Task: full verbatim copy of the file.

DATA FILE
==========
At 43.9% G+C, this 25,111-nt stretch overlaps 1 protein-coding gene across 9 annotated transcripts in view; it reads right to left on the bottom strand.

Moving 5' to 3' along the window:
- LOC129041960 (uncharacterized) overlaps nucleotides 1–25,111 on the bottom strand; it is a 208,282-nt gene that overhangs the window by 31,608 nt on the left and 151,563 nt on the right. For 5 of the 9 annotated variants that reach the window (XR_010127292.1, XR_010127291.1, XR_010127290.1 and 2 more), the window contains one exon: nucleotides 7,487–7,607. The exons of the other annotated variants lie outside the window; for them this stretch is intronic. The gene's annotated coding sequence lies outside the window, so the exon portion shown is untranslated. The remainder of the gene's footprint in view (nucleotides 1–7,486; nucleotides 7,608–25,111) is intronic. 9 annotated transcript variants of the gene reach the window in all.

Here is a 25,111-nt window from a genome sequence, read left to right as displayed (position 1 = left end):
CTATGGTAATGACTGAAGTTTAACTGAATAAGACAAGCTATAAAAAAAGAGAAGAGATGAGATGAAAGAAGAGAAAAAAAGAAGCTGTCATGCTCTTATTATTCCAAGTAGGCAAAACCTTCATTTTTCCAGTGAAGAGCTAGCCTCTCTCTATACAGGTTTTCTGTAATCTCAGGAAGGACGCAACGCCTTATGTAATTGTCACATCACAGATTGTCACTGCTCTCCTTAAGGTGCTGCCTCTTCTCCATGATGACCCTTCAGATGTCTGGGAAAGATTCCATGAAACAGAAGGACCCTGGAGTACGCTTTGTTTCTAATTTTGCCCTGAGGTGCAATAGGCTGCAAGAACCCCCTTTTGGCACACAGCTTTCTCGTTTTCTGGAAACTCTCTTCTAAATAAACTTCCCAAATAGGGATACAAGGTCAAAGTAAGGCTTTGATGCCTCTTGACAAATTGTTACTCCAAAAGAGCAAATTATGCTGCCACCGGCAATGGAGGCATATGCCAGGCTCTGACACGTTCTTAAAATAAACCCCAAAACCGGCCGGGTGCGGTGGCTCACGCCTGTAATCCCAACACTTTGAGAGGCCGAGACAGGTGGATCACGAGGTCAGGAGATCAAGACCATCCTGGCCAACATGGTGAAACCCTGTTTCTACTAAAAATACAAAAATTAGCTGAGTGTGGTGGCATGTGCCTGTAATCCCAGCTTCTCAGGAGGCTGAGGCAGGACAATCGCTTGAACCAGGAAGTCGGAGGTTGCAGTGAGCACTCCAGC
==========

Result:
At 43.9% G+C, this 25,111-nt stretch overlaps 1 protein-coding gene across 9 annotated transcripts in view; it reads right to left on the bottom strand.

Moving 5' to 3' along the window:
- LOC129041960 (uncharacterized) overlaps nucleotides 1–25,111 on the bottom strand; it is a 208,282-nt gene that overhangs the window by 31,608 nt on the left and 151,563 nt on the right. For 5 of the 9 annotated variants that reach the window (XR_010127292.1, XR_010127291.1, XR_010127290.1 and 2 more), the window contains one exon: nucleotides 7,487–7,607. The exons of the other annotated variants lie outside the window; for them this stretch is intronic. The gene's annotated coding sequence lies outside the window, so the exon portion shown is untranslated. The remainder of the gene's footprint in view (nucleotides 1–7,486; nucleotides 7,608–25,111) is intronic. 9 annotated transcript variants of the gene reach the window in all.

Here is a 25,111-nt window from a genome sequence, read left to right as displayed (position 1 = left end):
CTATGGTAATGACTGAAGTTTAACTGAATAAGACAAGCTATAAAAAAAGAGAAGAGATGAGATGAAAGAAGAGAAAAAAAGAAGCTGTCATGCTCTTATTATTCCAAGTAGGCAAAACCTTCATTTTTCCAGTGAAGAGCTAGCCTCTCTCTATACAGGTTTTCTGTAATCTCAGGAAGGACGCAACGCCTTATGTAATTGTCACATCACAGATTGTCACTGCTCTCCTTAAGGTGCTGCCTCTTCTCCATGATGACCCTTCAGATGTCTGGGAAAGATTCCATGAAACAGAAGGACCCTGGAGTACGCTTTGTTTCTAATTTTGCCCTGAGGTGCAATAGGCTGCAAGAACCCCCTTTTGGCACACAGCTTTCTCGTTTTCTGGAAACTCTCTTCTAAATAAACTTCCCAAATAGGGATACAAGGTCAAAGTAAGGCTTTGATGCCTCTTGACAAATTGTTACTCCAAAAGAGCAAATTATGCTGCCACCGGCAATGGAGGCATATGCCAGGCTCTGACACGTTCTTAAAATAAACCCCAAAACCGGCCGGGTGCGGTGGCTCACGCCTGTAATCCCAACACTTTGAGAGGCCGAGACAGGTGGATCACGAGGTCAGGAGATCAAGACCATCCTGGCCAACATGGTGAAACCCTGTTTCTACTAAAAATACAAAAATTAGCTGAGTGTGGTGGCATGTGCCTGTAATCCCAGCTTCTCAGGAGGCTGAGGCAGGACAATCGCTTGAACCAGGAAGTCGGAGGTTGCAGTGAGCACTCCAGC